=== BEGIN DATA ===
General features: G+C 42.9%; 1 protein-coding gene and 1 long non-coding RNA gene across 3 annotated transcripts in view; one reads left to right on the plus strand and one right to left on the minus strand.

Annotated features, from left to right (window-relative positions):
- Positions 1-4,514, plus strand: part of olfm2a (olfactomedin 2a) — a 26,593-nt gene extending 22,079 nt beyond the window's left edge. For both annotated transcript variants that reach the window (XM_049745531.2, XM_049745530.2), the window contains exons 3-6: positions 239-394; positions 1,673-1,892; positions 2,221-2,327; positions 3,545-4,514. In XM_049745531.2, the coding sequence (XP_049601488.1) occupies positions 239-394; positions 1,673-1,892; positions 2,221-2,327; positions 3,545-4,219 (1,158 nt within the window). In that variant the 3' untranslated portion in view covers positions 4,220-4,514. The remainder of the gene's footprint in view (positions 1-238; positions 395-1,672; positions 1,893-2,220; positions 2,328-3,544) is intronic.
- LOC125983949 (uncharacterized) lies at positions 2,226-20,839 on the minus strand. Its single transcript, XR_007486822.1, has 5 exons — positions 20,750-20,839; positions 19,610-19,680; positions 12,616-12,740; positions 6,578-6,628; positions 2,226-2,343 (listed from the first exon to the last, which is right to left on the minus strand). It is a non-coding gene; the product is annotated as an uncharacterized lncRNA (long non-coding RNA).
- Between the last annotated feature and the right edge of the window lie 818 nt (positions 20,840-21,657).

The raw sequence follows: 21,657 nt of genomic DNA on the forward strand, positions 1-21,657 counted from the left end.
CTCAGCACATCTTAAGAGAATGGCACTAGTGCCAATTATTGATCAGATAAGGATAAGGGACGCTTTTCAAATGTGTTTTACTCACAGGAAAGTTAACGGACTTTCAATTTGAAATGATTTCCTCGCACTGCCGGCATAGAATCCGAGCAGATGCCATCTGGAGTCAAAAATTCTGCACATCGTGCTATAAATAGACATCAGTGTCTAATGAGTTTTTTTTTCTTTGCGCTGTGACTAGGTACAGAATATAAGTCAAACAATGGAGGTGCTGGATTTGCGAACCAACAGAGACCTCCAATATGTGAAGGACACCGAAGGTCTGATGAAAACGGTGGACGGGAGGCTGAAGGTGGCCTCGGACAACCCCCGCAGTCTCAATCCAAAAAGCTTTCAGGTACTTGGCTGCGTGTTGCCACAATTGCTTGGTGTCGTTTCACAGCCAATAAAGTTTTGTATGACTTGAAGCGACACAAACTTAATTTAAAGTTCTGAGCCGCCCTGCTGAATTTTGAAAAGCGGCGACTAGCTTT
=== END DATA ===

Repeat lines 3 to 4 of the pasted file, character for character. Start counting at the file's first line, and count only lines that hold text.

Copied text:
- Positions 1-4,514, plus strand: part of olfm2a (olfactomedin 2a) — a 26,593-nt gene extending 22,079 nt beyond the window's left edge. For both annotated transcript variants that reach the window (XM_049745531.2, XM_049745530.2), the window contains exons 3-6: positions 239-394; positions 1,673-1,892; positions 2,221-2,327; positions 3,545-4,514. In XM_049745531.2, the coding sequence (XP_049601488.1) occupies positions 239-394; positions 1,673-1,892; positions 2,221-2,327; positions 3,545-4,219 (1,158 nt within the window). In that variant the 3' untranslated portion in view covers positions 4,220-4,514. The remainder of the gene's footprint in view (positions 1-238; positions 395-1,672; positions 1,893-2,220; positions 2,328-3,544) is intronic.
- LOC125983949 (uncharacterized) lies at positions 2,226-20,839 on the minus strand. Its single transcript, XR_007486822.1, has 5 exons — positions 20,750-20,839; positions 19,610-19,680; positions 12,616-12,740; positions 6,578-6,628; positions 2,226-2,343 (listed from the first exon to the last, which is right to left on the minus strand). It is a non-coding gene; the product is annotated as an uncharacterized lncRNA (long non-coding RNA).